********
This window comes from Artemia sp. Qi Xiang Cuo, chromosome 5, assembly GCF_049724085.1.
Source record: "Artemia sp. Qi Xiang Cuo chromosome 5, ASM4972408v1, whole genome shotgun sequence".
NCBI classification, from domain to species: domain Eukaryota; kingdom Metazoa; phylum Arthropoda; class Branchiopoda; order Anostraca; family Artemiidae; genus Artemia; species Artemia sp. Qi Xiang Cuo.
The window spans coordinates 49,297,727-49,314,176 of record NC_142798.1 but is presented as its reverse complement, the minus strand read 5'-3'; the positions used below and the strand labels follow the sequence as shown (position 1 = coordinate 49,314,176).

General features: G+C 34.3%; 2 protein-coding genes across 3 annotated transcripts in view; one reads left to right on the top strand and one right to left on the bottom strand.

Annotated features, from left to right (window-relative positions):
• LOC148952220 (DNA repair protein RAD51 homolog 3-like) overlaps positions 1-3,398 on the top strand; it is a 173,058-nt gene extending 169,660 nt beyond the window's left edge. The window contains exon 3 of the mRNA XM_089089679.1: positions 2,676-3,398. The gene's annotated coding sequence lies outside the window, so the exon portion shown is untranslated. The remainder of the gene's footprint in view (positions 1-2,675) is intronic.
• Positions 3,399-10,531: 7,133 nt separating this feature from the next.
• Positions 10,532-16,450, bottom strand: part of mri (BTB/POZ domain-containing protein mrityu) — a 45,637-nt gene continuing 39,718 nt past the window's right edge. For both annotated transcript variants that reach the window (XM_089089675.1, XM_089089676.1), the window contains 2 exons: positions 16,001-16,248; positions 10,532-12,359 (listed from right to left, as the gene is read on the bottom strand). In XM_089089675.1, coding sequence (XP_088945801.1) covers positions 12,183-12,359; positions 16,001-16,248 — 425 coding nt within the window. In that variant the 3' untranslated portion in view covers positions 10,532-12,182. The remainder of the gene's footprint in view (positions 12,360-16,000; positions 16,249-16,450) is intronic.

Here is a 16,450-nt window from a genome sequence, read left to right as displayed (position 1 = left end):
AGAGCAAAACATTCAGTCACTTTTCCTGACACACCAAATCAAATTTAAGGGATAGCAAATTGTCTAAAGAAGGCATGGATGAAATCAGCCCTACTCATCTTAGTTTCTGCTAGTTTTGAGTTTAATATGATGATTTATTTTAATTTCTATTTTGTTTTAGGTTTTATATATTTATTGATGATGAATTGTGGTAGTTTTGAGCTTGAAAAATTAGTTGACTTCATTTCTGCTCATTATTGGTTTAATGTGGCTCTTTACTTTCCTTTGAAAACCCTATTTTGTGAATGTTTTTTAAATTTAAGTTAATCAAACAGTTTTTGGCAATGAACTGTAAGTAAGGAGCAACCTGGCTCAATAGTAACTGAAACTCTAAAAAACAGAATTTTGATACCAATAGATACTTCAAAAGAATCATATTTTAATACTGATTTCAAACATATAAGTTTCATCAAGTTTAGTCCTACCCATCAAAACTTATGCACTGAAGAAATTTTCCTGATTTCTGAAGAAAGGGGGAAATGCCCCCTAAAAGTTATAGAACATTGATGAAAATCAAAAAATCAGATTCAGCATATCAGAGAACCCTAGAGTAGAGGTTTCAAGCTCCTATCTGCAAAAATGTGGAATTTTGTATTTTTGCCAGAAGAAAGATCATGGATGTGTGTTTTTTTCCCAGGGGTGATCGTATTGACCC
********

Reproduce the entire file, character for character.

This window comes from Artemia sp. Qi Xiang Cuo, chromosome 5, assembly GCF_049724085.1.
Source record: "Artemia sp. Qi Xiang Cuo chromosome 5, ASM4972408v1, whole genome shotgun sequence".
NCBI classification, from domain to species: domain Eukaryota; kingdom Metazoa; phylum Arthropoda; class Branchiopoda; order Anostraca; family Artemiidae; genus Artemia; species Artemia sp. Qi Xiang Cuo.
The window spans coordinates 49,297,727-49,314,176 of record NC_142798.1 but is presented as its reverse complement, the minus strand read 5'-3'; the positions used below and the strand labels follow the sequence as shown (position 1 = coordinate 49,314,176).

General features: G+C 34.3%; 2 protein-coding genes across 3 annotated transcripts in view; one reads left to right on the top strand and one right to left on the bottom strand.

Annotated features, from left to right (window-relative positions):
• LOC148952220 (DNA repair protein RAD51 homolog 3-like) overlaps positions 1-3,398 on the top strand; it is a 173,058-nt gene extending 169,660 nt beyond the window's left edge. The window contains exon 3 of the mRNA XM_089089679.1: positions 2,676-3,398. The gene's annotated coding sequence lies outside the window, so the exon portion shown is untranslated. The remainder of the gene's footprint in view (positions 1-2,675) is intronic.
• Positions 3,399-10,531: 7,133 nt separating this feature from the next.
• Positions 10,532-16,450, bottom strand: part of mri (BTB/POZ domain-containing protein mrityu) — a 45,637-nt gene continuing 39,718 nt past the window's right edge. For both annotated transcript variants that reach the window (XM_089089675.1, XM_089089676.1), the window contains 2 exons: positions 16,001-16,248; positions 10,532-12,359 (listed from right to left, as the gene is read on the bottom strand). In XM_089089675.1, coding sequence (XP_088945801.1) covers positions 12,183-12,359; positions 16,001-16,248 — 425 coding nt within the window. In that variant the 3' untranslated portion in view covers positions 10,532-12,182. The remainder of the gene's footprint in view (positions 12,360-16,000; positions 16,249-16,450) is intronic.

Here is a 16,450-nt window from a genome sequence, read left to right as displayed (position 1 = left end):
AGAGCAAAACATTCAGTCACTTTTCCTGACACACCAAATCAAATTTAAGGGATAGCAAATTGTCTAAAGAAGGCATGGATGAAATCAGCCCTACTCATCTTAGTTTCTGCTAGTTTTGAGTTTAATATGATGATTTATTTTAATTTCTATTTTGTTTTAGGTTTTATATATTTATTGATGATGAATTGTGGTAGTTTTGAGCTTGAAAAATTAGTTGACTTCATTTCTGCTCATTATTGGTTTAATGTGGCTCTTTACTTTCCTTTGAAAACCCTATTTTGTGAATGTTTTTTAAATTTAAGTTAATCAAACAGTTTTTGGCAATGAACTGTAAGTAAGGAGCAACCTGGCTCAATAGTAACTGAAACTCTAAAAAACAGAATTTTGATACCAATAGATACTTCAAAAGAATCATATTTTAATACTGATTTCAAACATATAAGTTTCATCAAGTTTAGTCCTACCCATCAAAACTTATGCACTGAAGAAATTTTCCTGATTTCTGAAGAAAGGGGGAAATGCCCCCTAAAAGTTATAGAACATTGATGAAAATCAAAAAATCAGATTCAGCATATCAGAGAACCCTAGAGTAGAGGTTTCAAGCTCCTATCTGCAAAAATGTGGAATTTTGTATTTTTGCCAGAAGAAAGATCATGGATGTGTGTTTTTTTCCCAGGGGTGATCGTATTGACCC